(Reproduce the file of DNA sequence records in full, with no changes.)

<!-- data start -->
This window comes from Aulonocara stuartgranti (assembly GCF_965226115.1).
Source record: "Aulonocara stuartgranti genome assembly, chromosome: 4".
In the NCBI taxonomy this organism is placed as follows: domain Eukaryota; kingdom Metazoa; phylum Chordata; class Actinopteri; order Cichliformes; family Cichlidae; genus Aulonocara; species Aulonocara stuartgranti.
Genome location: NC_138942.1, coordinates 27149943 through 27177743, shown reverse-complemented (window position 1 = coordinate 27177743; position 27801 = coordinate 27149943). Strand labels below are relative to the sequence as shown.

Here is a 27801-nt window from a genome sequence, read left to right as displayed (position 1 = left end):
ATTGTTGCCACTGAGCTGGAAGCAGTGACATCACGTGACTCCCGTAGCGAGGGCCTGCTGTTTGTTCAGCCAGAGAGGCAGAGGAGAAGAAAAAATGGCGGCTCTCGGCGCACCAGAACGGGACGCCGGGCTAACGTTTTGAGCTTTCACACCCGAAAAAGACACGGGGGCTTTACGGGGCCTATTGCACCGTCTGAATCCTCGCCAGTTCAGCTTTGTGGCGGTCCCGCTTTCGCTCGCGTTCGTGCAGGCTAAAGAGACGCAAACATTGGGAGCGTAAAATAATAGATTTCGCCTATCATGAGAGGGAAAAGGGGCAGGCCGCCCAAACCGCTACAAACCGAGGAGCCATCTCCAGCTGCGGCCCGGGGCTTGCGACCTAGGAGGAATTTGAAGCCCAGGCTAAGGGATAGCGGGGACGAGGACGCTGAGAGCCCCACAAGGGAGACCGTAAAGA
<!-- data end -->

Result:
This window comes from Aulonocara stuartgranti (assembly GCF_965226115.1).
Source record: "Aulonocara stuartgranti genome assembly, chromosome: 4".
In the NCBI taxonomy this organism is placed as follows: domain Eukaryota; kingdom Metazoa; phylum Chordata; class Actinopteri; order Cichliformes; family Cichlidae; genus Aulonocara; species Aulonocara stuartgranti.
Genome location: NC_138942.1, coordinates 27149943 through 27177743, shown reverse-complemented (window position 1 = coordinate 27177743; position 27801 = coordinate 27149943). Strand labels below are relative to the sequence as shown.

Here is a 27801-nt window from a genome sequence, read left to right as displayed (position 1 = left end):
ATTGTTGCCACTGAGCTGGAAGCAGTGACATCACGTGACTCCCGTAGCGAGGGCCTGCTGTTTGTTCAGCCAGAGAGGCAGAGGAGAAGAAAAAATGGCGGCTCTCGGCGCACCAGAACGGGACGCCGGGCTAACGTTTTGAGCTTTCACACCCGAAAAAGACACGGGGGCTTTACGGGGCCTATTGCACCGTCTGAATCCTCGCCAGTTCAGCTTTGTGGCGGTCCCGCTTTCGCTCGCGTTCGTGCAGGCTAAAGAGACGCAAACATTGGGAGCGTAAAATAATAGATTTCGCCTATCATGAGAGGGAAAAGGGGCAGGCCGCCCAAACCGCTACAAACCGAGGAGCCATCTCCAGCTGCGGCCCGGGGCTTGCGACCTAGGAGGAATTTGAAGCCCAGGCTAAGGGATAGCGGGGACGAGGACGCTGAGAGCCCCACAAGGGAGACCGTAAAGA